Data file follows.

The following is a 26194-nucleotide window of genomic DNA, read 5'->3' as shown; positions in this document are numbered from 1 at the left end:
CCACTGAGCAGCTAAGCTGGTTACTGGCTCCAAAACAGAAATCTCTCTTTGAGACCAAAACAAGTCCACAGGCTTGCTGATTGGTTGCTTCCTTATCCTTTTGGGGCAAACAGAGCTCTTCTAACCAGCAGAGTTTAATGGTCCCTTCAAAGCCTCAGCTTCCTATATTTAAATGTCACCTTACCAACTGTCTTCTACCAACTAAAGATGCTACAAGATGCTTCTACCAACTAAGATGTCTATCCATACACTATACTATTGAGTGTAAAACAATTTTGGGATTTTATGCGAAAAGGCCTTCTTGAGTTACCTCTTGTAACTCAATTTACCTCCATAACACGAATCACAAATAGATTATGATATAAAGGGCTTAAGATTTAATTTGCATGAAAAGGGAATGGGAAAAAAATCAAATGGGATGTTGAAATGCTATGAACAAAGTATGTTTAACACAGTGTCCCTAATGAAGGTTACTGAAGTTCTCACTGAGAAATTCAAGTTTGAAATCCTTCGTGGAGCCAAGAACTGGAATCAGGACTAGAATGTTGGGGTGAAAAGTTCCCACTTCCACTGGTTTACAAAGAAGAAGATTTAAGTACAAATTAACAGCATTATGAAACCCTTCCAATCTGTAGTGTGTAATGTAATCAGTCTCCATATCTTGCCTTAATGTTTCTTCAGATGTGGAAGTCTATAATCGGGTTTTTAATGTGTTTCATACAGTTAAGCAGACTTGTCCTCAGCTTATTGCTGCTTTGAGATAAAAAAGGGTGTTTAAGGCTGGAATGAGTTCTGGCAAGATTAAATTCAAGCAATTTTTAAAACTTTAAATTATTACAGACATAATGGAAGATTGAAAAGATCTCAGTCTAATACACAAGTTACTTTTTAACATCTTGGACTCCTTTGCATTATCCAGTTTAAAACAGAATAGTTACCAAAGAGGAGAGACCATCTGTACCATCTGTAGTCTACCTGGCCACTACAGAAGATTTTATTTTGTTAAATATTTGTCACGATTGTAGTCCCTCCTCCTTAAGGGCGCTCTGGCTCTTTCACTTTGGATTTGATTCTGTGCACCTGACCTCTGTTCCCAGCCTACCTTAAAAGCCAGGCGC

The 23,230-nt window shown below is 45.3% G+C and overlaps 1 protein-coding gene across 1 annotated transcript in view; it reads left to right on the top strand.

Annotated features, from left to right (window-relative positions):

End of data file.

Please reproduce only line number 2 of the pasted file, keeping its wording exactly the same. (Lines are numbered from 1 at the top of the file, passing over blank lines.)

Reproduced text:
CCACTGAGCAGCTAAGCTGGTTACTGGCTCCAAAACAGAAATCTCTCTTTGAGACCAAAACAAGTCCACAGGCTTGCTGATTGGTTGCTTCCTTATCCTTTTGGGGCAAACAGAGCTCTTCTAACCAGCAGAGTTTAATGGTCCCTTCAAAGCCTCAGCTTCCTATATTTAAATGTCACCTTACCAACTGTCTTCTACCAACTAAAGATGCTACAAGATGCTTCTACCAACTAAGATGTCTATCCATACACTATACTATTGAGTGTAAAACAATTTTGGGATTTTATGCGAAAAGGCCTTCTTGAGTTACCTCTTGTAACTCAATTTACCTCCATAACACGAATCACAAATAGATTATGATATAAAGGGCTTAAGATTTAATTTGCATGAAAAGGGAATGGGAAAAAAATCAAATGGGATGTTGAAATGCTATGAACAAAGTATGTTTAACACAGTGTCCCTAATGAAGGTTACTGAAGTTCTCACTGAGAAATTCAAGTTTGAAATCCTTCGTGGAGCCAAGAACTGGAATCAGGACTAGAATGTTGGGGTGAAAAGTTCCCACTTCCACTGGTTTACAAAGAAGAAGATTTAAGTACAAATTAACAGCATTATGAAACCCTTCCAATCTGTAGTGTGTAATGTAATCAGTCTCCATATCTTGCCTTAATGTTTCTTCAGATGTGGAAGTCTATAATCGGGTTTTTAATGTGTTTCATACAGTTAAGCAGACTTGTCCTCAGCTTATTGCTGCTTTGAGATAAAAAAGGGTGTTTAAGGCTGGAATGAGTTCTGGCAAGATTAAATTCAAGCAATTTTTAAAACTTTAAATTATTACAGACATAATGGAAGATTGAAAAGATCTCAGTCTAATACACAAGTTACTTTTTAACATCTTGGACTCCTTTGCATTATCCAGTTTAAAACAGAATAGTTACCAAAGAGGAGAGACCATCTGTACCATCTGTAGTCTACCTGGCCACTACAGAAGATTTTATTTTGTTAAATATTTGTCACGATTGTAGTCCCTCCTCCTTAAGGGCGCTCTGGCTCTTTCACTTTGGATTTGATTCTGTGCACCTGACCTCTGTTCCCAGCCTACCTTAAAAGCCAGGCGC